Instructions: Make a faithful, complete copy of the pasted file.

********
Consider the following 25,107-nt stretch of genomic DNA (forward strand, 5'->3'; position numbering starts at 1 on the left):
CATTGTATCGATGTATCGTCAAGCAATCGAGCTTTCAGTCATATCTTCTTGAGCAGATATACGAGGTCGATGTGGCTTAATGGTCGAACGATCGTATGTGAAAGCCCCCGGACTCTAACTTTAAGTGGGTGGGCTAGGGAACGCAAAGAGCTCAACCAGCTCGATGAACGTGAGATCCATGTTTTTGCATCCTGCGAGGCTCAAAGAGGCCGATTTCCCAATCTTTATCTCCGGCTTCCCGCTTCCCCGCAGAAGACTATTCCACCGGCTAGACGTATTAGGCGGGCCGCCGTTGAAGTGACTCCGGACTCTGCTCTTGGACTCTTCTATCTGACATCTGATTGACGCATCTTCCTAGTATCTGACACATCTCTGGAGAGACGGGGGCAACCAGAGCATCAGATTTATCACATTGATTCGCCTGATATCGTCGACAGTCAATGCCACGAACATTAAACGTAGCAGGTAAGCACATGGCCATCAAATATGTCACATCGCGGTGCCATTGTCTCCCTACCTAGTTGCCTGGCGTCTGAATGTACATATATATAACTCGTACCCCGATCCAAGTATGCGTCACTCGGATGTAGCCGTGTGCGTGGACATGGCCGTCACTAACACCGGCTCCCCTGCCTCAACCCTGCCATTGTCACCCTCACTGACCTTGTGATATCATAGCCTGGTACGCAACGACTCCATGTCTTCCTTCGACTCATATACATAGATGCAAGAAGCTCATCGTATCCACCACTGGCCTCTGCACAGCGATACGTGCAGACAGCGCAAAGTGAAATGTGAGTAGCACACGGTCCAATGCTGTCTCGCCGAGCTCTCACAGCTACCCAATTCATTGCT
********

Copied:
Consider the following 25,107-nt stretch of genomic DNA (forward strand, 5'->3'; position numbering starts at 1 on the left):
CATTGTATCGATGTATCGTCAAGCAATCGAGCTTTCAGTCATATCTTCTTGAGCAGATATACGAGGTCGATGTGGCTTAATGGTCGAACGATCGTATGTGAAAGCCCCCGGACTCTAACTTTAAGTGGGTGGGCTAGGGAACGCAAAGAGCTCAACCAGCTCGATGAACGTGAGATCCATGTTTTTGCATCCTGCGAGGCTCAAAGAGGCCGATTTCCCAATCTTTATCTCCGGCTTCCCGCTTCCCCGCAGAAGACTATTCCACCGGCTAGACGTATTAGGCGGGCCGCCGTTGAAGTGACTCCGGACTCTGCTCTTGGACTCTTCTATCTGACATCTGATTGACGCATCTTCCTAGTATCTGACACATCTCTGGAGAGACGGGGGCAACCAGAGCATCAGATTTATCACATTGATTCGCCTGATATCGTCGACAGTCAATGCCACGAACATTAAACGTAGCAGGTAAGCACATGGCCATCAAATATGTCACATCGCGGTGCCATTGTCTCCCTACCTAGTTGCCTGGCGTCTGAATGTACATATATATAACTCGTACCCCGATCCAAGTATGCGTCACTCGGATGTAGCCGTGTGCGTGGACATGGCCGTCACTAACACCGGCTCCCCTGCCTCAACCCTGCCATTGTCACCCTCACTGACCTTGTGATATCATAGCCTGGTACGCAACGACTCCATGTCTTCCTTCGACTCATATACATAGATGCAAGAAGCTCATCGTATCCACCACTGGCCTCTGCACAGCGATACGTGCAGACAGCGCAAAGTGAAATGTGAGTAGCACACGGTCCAATGCTGTCTCGCCGAGCTCTCACAGCTACCCAATTCATTGCT